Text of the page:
Parenting is a huge responsibility, probably the biggest job ever known to man. That’s because it’s a 365-day a year every year job after the initial smack on the rear and bawl of the lungs of that beautiful baby boy or girl. As you hold your newborn close to you, you just get all tingly inside because of its beauty.
And, if it were possible, the baby should look up at you as the Carpenter’s music starts playing and sing, “We’ve only just begun. . .”
Yes, you just became a parent. Translation, your life just changed. As I reminisce on my life experiences with three sons, I can think of at least five things that took a dramatic turn for me.
My babies gave me many life changing moments that served as great writing material. I know that sounds terrible. I couldn’t help it. Who can’t get inspired watching a baby sleep or play, or listen to him mouth his first words? You get to brag in writing about baby’s first words, baby’s first sentences. Parents keep journals of all the goofy things their babies say and do. Young children have a uniquely innocent yet truthful perspective about things that has entertained adults immensely. I remember writing a column called “I Know My Kids Will Be Great Someday” about the lively antics of my three young sons.That column led to my first news reporter job.
Once you become a parent, you can never go back to being an un-parent. Even if you give your child up for adoption, there’s something inside you that has been indelibly changed. Being a parent is scary. This other life has been entrusted into your care. When my third son was born, and because he was born less than a year after my second son, my oldest son had a solution to our problem of having two babies at once. He felt we needed to take my middle boy and give him back to the hospital people where we got him. We can return merchandise at Wal-mart and Sears. Babies, on the other hand, come non-returnable, non-refundable. Even when they grow up, the protective, providential instinct is still there, so matter how old they get.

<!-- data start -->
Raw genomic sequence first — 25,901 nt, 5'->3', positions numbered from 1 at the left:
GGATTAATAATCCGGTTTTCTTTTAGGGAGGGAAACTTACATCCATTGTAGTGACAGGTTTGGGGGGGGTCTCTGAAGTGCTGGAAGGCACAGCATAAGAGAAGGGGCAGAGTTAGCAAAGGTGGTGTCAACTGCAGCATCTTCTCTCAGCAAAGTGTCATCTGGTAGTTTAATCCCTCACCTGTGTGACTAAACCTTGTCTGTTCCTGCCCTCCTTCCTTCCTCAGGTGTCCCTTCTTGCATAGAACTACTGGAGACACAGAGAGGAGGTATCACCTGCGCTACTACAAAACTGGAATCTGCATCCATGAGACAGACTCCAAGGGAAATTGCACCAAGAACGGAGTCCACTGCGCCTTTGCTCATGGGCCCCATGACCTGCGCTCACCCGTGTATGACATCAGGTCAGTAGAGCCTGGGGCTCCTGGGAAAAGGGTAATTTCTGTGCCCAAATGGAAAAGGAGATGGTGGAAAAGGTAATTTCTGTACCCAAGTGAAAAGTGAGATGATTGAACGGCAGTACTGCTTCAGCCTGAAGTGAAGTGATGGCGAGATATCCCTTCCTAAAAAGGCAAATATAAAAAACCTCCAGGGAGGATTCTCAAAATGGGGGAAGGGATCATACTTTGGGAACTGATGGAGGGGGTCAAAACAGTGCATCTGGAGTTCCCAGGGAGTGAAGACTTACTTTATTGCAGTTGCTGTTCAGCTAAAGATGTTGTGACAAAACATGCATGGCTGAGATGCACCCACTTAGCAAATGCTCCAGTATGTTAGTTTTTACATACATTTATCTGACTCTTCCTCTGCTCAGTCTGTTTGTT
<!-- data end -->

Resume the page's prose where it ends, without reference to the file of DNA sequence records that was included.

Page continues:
Do you remember ever telling your parent “I hate you,” or, “I’ll be so glad when I grow up and have my own kids. I’ll never treat them anything like you treat me.” I have news for you. One of the days you will love your parents the most is the day you start parenting yourself. It is truly a life-changing event. I found a new and high respect for my mother and all mothers the day I became a mother. The little ditty: “you reap what you sow,” came to mind. All I thought about was how sneaky I had been as a child. Now I would experience what my mother experienced. Makes you want to call and tell your mother, “I’m sorry for every ugly thing I ever said or did.” She’ll probably be sporting a wicked grin and thinking, “not as sorry as you will be.”
The stretch marks come and set up homestead on your body uninvited when you have babies. My youngest son is now 21-years-old. I’m still bearing the same stretch marks he and his brothers left with me. My youngest had yet another effect on my body. He gave me legs. Before I had him, I had toothpicks substituting for legs. When he was born, so were my calves and shins.
A Love for Water
My youngest inside me introduced me to a lot of new foods, like warm sauerkraut. accompanied by nothing else. I also had an issue with gestational diabetes with him. It was during this, my last pregnancy that I developed a love for H20 as never before. To this day, water and I are friends. How that ended up being a result of the pregnancy, I have no idea. But I’m glad it happened.
Becoming a parent may be scary; Parenting is also quite wonderful. Children keeps our lives full and exciting and with very little time to think about ourselves.